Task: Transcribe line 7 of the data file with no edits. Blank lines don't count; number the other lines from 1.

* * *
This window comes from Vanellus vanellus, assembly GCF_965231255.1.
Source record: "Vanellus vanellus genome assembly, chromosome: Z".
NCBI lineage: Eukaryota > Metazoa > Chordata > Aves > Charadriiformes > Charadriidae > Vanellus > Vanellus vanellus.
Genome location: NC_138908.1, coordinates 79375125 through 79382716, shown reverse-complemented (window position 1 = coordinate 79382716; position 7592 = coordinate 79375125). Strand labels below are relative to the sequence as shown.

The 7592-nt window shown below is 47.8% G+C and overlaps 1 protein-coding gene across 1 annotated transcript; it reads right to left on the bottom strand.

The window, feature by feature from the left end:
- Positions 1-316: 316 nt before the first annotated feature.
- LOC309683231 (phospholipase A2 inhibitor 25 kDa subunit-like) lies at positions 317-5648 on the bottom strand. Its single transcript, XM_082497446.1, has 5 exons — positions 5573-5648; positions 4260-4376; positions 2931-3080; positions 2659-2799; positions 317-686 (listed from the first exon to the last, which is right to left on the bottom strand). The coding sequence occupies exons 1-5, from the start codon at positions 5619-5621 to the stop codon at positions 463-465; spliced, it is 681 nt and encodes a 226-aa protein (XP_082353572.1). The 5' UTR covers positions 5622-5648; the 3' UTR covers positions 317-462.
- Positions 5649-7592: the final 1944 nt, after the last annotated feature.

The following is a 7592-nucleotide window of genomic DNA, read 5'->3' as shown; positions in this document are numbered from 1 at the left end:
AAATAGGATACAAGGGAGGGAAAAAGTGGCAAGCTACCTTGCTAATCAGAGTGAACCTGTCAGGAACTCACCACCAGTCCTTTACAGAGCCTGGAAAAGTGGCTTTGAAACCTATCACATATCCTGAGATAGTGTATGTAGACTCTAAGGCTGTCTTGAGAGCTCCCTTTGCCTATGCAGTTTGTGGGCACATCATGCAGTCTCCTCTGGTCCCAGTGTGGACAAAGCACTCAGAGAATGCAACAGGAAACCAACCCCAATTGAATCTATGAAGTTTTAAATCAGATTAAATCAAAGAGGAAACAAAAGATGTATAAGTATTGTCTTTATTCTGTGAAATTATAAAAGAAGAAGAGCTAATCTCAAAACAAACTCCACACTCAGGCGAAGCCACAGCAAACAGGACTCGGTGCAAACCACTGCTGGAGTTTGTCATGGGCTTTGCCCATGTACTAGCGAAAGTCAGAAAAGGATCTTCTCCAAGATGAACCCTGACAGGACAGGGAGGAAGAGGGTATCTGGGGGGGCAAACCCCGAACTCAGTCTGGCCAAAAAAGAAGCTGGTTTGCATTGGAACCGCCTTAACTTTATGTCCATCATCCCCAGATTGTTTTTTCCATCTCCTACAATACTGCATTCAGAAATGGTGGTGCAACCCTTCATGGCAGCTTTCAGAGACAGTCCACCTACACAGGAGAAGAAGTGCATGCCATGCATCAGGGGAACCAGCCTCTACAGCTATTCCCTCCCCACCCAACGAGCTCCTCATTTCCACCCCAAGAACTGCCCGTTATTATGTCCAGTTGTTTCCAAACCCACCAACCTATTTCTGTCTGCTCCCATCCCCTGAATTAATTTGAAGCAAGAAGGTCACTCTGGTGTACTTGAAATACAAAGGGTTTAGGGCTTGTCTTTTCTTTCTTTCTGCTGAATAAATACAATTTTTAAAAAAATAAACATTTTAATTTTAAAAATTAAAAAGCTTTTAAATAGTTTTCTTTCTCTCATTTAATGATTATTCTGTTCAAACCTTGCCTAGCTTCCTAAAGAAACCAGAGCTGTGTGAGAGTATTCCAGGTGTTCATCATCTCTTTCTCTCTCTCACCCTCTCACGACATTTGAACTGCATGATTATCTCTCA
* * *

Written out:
- Positions 1-316: 316 nt before the first annotated feature.